I’m always amused when I meet customers who tell me that they only shop at Hiller’s for holidays and important events. They believe we’re too special for everyday shopping… Apparently they have overlooked the fact that we have Froot Loops , Pepsi, Spam,Tide and Charmin toilet paper and all at very competitive prices… It’s true… Hiller’s has everything from Spam to caviar; not only caviar. There’s about 50,000 items in between that covers everything a family needs day to day and week to week. Best of all it’s all under one roof so you don’t need to waste fuel driving to different places to satisfy your grocery needs. We even give you loyalty club points for every dollar you spend at Hiller’s which translates to special offer’s, free products, reduced prices and even charitable donations.
Am I biased? Of course I am, but why not see for yourself. Compare our aisles to any or all of our competitors. I’m confident that you’ll conclude what so many of your friends and neighbors already have. Hiller’s provides genuine value. And, when price and value coexist it’s a beautiful and rare thing…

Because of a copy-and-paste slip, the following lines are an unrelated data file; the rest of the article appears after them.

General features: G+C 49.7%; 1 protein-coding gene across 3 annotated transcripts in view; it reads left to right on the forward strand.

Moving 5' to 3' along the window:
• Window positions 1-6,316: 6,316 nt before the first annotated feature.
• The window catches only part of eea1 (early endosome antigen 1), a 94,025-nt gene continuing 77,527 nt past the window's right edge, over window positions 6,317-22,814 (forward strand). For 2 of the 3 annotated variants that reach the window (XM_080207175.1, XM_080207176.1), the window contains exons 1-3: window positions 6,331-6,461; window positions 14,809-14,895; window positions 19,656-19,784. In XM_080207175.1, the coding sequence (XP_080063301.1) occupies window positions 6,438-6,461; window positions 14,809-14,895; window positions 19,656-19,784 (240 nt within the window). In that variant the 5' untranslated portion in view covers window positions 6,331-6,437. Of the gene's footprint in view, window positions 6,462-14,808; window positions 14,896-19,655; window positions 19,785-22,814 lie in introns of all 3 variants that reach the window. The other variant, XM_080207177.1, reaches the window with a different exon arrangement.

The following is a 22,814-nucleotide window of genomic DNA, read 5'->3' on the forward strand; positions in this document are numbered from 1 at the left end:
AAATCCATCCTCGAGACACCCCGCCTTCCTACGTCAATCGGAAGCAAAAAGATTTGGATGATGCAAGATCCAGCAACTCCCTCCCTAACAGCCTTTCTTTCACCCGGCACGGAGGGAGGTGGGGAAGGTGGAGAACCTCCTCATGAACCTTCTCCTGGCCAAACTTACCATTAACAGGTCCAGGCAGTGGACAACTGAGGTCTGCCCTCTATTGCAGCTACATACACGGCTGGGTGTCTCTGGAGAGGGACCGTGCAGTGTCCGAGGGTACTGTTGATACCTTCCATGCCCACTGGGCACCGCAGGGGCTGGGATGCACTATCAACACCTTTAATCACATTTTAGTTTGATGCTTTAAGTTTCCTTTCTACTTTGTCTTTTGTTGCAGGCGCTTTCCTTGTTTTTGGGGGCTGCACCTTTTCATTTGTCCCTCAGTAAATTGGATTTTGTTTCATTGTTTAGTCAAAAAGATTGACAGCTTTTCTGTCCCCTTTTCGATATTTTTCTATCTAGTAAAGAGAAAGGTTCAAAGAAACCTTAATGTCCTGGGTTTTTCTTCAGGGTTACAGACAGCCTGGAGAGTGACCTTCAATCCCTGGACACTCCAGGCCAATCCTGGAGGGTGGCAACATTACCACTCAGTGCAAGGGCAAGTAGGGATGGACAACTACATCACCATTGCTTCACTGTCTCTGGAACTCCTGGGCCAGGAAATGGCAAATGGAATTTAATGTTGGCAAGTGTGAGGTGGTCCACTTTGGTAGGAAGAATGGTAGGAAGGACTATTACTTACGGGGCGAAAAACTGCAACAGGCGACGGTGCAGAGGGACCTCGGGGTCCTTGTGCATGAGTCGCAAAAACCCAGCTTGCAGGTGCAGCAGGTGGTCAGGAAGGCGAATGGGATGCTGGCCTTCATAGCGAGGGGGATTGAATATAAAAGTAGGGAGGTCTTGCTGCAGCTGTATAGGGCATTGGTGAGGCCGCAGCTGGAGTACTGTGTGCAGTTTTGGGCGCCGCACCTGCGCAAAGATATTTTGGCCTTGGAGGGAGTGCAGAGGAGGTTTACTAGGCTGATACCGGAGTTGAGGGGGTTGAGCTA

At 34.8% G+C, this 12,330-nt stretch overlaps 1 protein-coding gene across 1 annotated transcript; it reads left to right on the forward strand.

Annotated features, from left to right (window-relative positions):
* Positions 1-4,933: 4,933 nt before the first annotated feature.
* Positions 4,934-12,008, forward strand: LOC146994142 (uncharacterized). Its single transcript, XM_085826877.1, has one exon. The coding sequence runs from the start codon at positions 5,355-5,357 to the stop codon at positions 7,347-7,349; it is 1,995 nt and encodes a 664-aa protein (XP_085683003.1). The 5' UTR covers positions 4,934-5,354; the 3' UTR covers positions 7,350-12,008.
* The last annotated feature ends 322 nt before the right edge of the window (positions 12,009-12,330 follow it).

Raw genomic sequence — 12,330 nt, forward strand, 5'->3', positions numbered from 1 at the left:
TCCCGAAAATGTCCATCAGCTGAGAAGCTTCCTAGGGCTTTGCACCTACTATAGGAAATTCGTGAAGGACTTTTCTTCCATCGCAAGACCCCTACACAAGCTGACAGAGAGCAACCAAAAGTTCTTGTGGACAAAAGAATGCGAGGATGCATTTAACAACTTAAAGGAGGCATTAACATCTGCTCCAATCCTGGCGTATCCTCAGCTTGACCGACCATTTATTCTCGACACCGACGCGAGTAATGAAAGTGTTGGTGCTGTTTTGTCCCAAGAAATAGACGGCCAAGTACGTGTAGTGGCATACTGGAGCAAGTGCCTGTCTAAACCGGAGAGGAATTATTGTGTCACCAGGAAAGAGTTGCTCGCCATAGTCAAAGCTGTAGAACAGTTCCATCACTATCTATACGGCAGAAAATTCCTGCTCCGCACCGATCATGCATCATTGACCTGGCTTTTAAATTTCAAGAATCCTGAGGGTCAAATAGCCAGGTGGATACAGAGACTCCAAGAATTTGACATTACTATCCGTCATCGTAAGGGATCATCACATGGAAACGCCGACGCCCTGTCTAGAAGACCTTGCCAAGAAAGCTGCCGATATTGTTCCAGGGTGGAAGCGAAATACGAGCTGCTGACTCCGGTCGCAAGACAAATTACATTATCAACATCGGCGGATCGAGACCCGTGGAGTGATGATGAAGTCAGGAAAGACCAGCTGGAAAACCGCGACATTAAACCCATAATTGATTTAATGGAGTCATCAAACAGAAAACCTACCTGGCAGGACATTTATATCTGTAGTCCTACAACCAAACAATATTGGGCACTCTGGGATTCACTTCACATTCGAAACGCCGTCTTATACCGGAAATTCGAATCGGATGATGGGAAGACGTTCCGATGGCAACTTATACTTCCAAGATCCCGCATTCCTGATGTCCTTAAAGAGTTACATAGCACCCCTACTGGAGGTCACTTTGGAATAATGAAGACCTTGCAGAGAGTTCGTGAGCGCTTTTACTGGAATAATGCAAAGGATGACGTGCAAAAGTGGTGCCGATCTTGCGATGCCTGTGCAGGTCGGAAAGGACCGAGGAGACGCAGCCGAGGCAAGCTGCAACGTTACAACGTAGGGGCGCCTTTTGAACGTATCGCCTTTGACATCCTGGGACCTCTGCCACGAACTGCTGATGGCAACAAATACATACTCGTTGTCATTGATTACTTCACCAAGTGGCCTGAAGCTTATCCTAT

It is none other than National Residency Match Day and for the graduates of medical schools every year it determines where they will train in their respective specialties’ on the road to becoming practicing physicians anywhere from 3 to 12 years thereafter.
I have been fortunate to be immersed in the ritual fire dance that finding a desirable residency match entails twice in my life. Most currently with my son Spencer who graduates in May 2014 from University of Michigan Medical School.
Securing a spot in a choice residency program is no easy thing. Spencer chose a career in Urology which is a particularly tough to get specialty and much hard work is involved on the student’s part he or she is to succeed. In Spence’s case, he spent a month working in a Urology program in California at Keck School of Medicine at USC, at University of Michigan Hospital Department of Urology and at Beaumont Hospital Department of Urology. During each of those rotations every day was a two-way audition with each seeking to demonstrate worthiness of the others’ desire. Naturally the prospective resident needs to work the harder of the two in order to demonstrate their worth; especially when seeking a career in a specialty like Urology where only about 60% of applicants find a matching program.